How do we change?
We need more treatment for those seeking help. We need better insurance coverage that encourages and supports long-term recovery. The pharmaceutical industry needs to take more social responsibility around properly prescribing opioid based medications and other narcotics to help curve this addiction crisis instead of making it worse. We need better education awareness and prevention in our schools. Not always easy, but many of these options can provide the solutions we are looking for. For example, for every $1 that is spent on prevention we have found that there is an average $18 return (report here). On top of that, other reports show that for every $1 that our nation spends on treatment we are adversely spending $7 incarcerating people; making it clear that supporting those seeking recovery is far more beneficial. Not only does it save money but more importantly it saves lives.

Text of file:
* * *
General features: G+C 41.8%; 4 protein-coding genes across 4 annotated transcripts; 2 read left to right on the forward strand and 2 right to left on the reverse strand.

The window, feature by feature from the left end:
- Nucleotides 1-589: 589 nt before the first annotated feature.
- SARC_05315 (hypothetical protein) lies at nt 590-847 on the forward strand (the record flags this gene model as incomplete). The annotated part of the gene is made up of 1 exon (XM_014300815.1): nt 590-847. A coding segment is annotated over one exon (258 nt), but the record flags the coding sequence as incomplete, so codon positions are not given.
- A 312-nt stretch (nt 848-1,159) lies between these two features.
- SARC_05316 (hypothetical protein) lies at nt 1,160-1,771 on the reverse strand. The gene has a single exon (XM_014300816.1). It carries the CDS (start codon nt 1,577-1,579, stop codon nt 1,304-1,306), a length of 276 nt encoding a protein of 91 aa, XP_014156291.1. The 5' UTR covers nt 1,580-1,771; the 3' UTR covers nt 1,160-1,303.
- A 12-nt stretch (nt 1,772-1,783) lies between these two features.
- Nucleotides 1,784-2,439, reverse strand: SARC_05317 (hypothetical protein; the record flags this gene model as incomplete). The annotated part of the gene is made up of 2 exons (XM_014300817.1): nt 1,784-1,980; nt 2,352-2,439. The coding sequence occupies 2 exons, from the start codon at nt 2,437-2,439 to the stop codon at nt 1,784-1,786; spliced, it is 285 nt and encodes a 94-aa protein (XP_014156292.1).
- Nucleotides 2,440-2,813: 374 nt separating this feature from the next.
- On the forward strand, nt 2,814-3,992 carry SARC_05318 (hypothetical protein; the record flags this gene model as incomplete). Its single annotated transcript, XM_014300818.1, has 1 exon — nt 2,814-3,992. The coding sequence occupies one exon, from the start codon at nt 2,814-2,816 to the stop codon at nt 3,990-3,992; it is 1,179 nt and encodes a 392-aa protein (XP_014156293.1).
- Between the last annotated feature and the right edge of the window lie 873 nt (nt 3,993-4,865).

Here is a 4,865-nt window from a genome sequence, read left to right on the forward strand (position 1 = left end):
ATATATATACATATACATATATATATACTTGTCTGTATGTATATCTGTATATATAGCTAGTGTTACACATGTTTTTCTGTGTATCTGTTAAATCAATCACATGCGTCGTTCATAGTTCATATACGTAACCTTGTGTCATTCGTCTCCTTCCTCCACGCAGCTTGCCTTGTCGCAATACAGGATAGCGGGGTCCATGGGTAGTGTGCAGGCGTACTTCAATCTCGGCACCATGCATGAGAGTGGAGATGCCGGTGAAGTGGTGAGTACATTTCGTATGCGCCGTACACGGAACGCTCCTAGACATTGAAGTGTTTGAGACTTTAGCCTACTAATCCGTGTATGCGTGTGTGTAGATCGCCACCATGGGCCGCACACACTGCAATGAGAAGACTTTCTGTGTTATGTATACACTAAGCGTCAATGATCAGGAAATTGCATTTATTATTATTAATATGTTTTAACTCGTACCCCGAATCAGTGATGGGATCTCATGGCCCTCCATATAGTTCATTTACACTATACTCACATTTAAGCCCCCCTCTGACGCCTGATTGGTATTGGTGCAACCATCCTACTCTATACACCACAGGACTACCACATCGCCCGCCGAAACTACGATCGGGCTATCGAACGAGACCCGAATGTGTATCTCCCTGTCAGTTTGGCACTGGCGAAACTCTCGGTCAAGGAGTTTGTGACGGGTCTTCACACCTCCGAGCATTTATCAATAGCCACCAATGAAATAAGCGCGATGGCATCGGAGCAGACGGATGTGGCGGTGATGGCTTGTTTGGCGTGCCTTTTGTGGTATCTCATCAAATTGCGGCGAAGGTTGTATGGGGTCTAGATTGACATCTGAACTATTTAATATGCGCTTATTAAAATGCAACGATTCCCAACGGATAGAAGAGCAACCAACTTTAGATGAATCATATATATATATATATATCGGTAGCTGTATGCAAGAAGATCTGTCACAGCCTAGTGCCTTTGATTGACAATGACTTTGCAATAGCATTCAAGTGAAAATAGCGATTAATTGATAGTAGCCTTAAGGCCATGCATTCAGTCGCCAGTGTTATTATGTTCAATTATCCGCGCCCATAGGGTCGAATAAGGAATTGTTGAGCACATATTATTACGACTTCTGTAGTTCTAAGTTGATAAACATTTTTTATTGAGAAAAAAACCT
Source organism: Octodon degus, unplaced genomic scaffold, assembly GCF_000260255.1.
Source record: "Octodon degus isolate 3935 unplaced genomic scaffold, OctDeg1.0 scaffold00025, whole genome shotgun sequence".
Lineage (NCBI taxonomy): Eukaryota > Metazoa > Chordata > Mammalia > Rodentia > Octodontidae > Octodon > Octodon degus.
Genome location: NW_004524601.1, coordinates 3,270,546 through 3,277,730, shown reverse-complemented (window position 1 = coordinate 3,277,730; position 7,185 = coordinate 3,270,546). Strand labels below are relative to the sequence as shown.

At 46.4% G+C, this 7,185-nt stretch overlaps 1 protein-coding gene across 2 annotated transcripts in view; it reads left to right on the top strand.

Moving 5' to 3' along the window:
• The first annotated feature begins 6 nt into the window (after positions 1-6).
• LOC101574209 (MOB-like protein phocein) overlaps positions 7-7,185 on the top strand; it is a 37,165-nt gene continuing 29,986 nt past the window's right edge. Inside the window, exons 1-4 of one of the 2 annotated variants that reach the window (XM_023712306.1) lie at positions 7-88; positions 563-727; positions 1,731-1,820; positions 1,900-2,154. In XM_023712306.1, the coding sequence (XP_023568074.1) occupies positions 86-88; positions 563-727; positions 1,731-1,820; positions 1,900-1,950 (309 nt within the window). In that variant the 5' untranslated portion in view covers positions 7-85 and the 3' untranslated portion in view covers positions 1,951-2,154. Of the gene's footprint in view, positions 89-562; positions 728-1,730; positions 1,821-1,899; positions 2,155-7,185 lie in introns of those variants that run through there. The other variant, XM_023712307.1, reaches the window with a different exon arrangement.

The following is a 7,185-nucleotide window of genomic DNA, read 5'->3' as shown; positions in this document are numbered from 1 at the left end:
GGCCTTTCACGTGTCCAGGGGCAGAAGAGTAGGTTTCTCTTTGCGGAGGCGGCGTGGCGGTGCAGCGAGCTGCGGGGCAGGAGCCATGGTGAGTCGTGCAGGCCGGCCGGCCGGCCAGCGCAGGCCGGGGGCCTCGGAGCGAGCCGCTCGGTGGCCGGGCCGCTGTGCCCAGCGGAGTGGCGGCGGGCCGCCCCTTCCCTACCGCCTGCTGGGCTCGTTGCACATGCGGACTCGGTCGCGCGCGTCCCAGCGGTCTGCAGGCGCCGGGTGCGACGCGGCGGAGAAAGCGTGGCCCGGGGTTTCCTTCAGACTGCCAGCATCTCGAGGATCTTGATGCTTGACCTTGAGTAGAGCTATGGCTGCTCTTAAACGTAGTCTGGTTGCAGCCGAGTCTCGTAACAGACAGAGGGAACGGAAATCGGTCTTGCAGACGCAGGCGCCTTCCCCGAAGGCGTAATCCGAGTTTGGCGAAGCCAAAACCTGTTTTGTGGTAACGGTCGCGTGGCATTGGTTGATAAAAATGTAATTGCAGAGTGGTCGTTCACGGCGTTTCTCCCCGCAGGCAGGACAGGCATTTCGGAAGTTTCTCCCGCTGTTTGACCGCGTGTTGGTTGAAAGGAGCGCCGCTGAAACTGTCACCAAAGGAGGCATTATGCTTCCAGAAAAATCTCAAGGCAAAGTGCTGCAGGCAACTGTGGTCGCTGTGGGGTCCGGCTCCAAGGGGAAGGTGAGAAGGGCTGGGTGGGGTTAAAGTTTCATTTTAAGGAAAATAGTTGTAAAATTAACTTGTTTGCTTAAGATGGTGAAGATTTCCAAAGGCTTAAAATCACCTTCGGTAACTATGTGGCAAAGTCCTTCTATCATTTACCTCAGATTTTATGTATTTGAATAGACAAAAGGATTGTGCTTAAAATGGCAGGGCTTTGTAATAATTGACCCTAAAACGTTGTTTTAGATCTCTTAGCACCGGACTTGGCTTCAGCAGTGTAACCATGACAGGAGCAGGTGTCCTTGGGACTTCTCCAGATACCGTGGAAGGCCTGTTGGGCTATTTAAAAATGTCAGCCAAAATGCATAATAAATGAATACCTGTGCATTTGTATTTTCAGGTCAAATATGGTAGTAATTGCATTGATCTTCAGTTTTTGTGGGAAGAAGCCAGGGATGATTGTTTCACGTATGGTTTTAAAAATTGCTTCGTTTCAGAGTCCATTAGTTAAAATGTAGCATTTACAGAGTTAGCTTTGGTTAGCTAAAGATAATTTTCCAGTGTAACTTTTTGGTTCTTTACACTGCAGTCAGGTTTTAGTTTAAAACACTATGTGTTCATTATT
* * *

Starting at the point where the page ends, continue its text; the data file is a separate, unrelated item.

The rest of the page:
How do we help save the lives of our youth?
RISE TOGETHER recently released a new report which reveals that 50% of the middle school and high school students in Wisconsin who have already experimented with risky substances are continuing with active use and are at great risk of developing substance use disorders. After surveying nearly 3,000 Wisconsin students over the 2014-2015 school year, the report shows that students are very supportive of increased access to school-based prevention and education programs to address substance abuse in our communities.
In preparation for the upcoming 2015-16 school year, we have partnered with Healthy Youth Bright Futures coalition & Stop Heroin Now, to announce our advocacy campaign to urge Wisconsin schools to adopt SBIRT (Screening, Brief Intervention, Referral to Treatment), an evidence-based prevention and intervention program to help reach students early about risky substance use and provide additional support for those in need.
Key report findings:
- 1 in 2 Wisconsin students surveyed who’ve experimented with addictive substances continue active use, putting them at risk of developing substance use disorders.
- Students identify a need for more school prevention, intervention and education strategies to combat drug epidemic in Wisconsin.
- Most students use for the first time out of curiosity or because their friends use.
- Substance use and abuse is a multi-faceted issue. Students cite high stress and challenges with self-esteem as major detriments to health and well-being.
- Despite health risk, a majority of students don’t see use of risky substances as a significant problem.